5. “Neither is there any rest in my bones, from the face of my sin.” It is commonly enquired, of what person this is the speech; and some understand it to be Christ’s, on account of some things which are here said of the Passion of Christ; to which we shall shortly come; and which we ourselves shall acknowledge to be spoken of His Passion. But how could He who had no sin, say, “There is no rest in my bones, from the face of my sin.”…For if we were to say that they are not the words of Christ, those words, “My God, My God, why hast Thou forsaken Me?” will also not be the words of Christ. For there too you have, “My God, My God, why hast Thou forsaken Me?” “The words of mine offences are far from my health.” Just as here you have, “from the face of my sins,” so there also you have, “the words of my offences.” And if Christ is, for all that, without “sin,” and without “offences,” we begin to think those words in the Psalm also not to be His. And it is exceedingly harsh and inconsistent that that Psalm should not relate to Christ, where we have His Passion as clearly laid open as if it were being read to us out of the Gospel. For there we have, “They parted My garments among them, and cast lots upon My vesture.” Why should I mention that the first verse of that Psalm was pronounced by the Lord Himself while hanging on the Cross, with His own mouth, saying, “My God, My God, why hast Thou forsaken Me?” What did He mean to be inferred from it, but that the whole of that Psalm relates to Him, seeing He Himself, the Head of His Body, pronounced it in His own Person? Now when it goes on to say, “the words of mine offences,” it is beyond a doubt that they are the words of Christ. Whence then come “the sins,” but from the Body, which is the Church? Because both the Head and the Body of Christ are speaking. Why do they speak as if one person only? Because “they twain,” as He hath said, “shall be one flesh.” “This” (says the Apostle) “is a great mystery; but I speak concerning Christ and the Church.”…For why should He not say, “my sins,” who said, “I was an hungred, and ye gave Me no meat; I was thirsty, and ye gave Me no drink; I was a stranger, and ye took Me not in. I was sick and in prison, and ye visited Me not.” Assuredly the Lord was not in prison. Why should He not say this, to whom when it was said, “When saw we Thee a hungred, and athirst, or in prison; and did not minister unto Thee?” He replied, that He spake thus in the person of His Body. “Inasmuch as ye did it not unto one of the least of Mine, ye did it not unto Me.” Why should He not say, “from the face of my sins,” who said to Saul, “Saul, Saul, why persecutest thou Me,” who, however, being in Heaven, now suffered from no persecutors? But just as, in that passage, the Head spake for the Body, so here too the Head speaks the words of the Body; whilst you hear at the same time the accents of the Head Itself also. Yet do not either, when you hear the voice of the Body, separate the Head from it; nor the Body, when you hear the voice of the Head: because “they are no more twain, but one flesh.”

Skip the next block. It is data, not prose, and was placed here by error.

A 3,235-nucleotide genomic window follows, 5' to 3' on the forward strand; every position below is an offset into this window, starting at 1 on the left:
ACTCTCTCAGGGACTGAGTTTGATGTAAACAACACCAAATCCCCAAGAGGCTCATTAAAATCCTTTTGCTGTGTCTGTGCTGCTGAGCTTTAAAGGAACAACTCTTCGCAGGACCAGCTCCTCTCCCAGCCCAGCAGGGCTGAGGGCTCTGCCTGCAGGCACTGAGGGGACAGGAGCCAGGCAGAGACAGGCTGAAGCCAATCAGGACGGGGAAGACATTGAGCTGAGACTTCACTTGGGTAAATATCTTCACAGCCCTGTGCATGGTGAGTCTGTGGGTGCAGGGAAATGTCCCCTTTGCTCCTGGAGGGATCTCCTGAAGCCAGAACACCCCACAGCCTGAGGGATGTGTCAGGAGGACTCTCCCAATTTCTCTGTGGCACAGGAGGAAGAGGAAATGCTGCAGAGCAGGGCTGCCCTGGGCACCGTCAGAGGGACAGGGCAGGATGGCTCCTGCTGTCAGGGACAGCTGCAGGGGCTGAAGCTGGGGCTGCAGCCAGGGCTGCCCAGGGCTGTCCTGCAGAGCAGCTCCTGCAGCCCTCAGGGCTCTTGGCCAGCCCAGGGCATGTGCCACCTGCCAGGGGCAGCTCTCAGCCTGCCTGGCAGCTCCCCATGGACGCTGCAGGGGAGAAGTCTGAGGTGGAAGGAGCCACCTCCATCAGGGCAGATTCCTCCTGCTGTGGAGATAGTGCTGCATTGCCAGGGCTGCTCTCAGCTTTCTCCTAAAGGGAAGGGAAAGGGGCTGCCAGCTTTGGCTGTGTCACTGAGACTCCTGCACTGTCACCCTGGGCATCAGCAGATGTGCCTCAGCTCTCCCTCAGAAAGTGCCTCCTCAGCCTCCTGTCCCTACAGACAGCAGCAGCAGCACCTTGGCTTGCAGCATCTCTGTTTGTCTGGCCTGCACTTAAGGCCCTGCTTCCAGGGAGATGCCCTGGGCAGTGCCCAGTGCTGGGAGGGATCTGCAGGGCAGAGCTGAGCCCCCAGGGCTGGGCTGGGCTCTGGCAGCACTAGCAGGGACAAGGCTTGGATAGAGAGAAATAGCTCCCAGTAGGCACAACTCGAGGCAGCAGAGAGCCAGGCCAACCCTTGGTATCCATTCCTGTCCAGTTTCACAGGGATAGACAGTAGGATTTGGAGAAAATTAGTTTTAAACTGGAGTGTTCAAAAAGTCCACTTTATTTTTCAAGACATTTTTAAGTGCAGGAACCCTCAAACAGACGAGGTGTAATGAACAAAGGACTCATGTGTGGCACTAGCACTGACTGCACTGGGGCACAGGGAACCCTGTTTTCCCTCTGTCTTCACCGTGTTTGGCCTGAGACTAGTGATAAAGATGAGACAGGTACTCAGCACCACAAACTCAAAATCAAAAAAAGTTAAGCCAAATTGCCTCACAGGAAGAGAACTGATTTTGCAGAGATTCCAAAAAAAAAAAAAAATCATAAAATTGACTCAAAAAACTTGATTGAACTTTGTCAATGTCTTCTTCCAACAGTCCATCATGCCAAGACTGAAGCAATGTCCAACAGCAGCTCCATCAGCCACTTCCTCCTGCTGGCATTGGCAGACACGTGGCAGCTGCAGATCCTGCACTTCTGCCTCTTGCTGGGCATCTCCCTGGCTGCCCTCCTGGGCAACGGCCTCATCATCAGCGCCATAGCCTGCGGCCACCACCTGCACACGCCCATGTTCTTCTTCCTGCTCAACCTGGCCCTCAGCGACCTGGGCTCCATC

6. “There is no soundness in my flesh from the face of thine anger.” But perhaps God is unjustly angry with thee, O Adam; unjustly angry with thee, O son of man; because now brought to acknowledge that thy punishment, now that thou art a man that hath been placed in Christ’s Body, thou hast said, “There is no soundness in my flesh from the face of Thine anger.” Declare the justice of God’s anger: lest thou shouldest seem to be excusing thyself, and accusing Him. Go on to tell whence the “anger” of the Lord proceeds. “There is no soundness in my flesh from the face of Thine anger; neither is there any rest in my bones.” He repeats what he said before, “There is no soundness in my flesh;” for, “There is no rest in my bones,” is equivalent to this. He does not however repeat “from the face of Thine anger;” but states the cause of the anger of God. “There is no rest in my bones from the face of my sins.”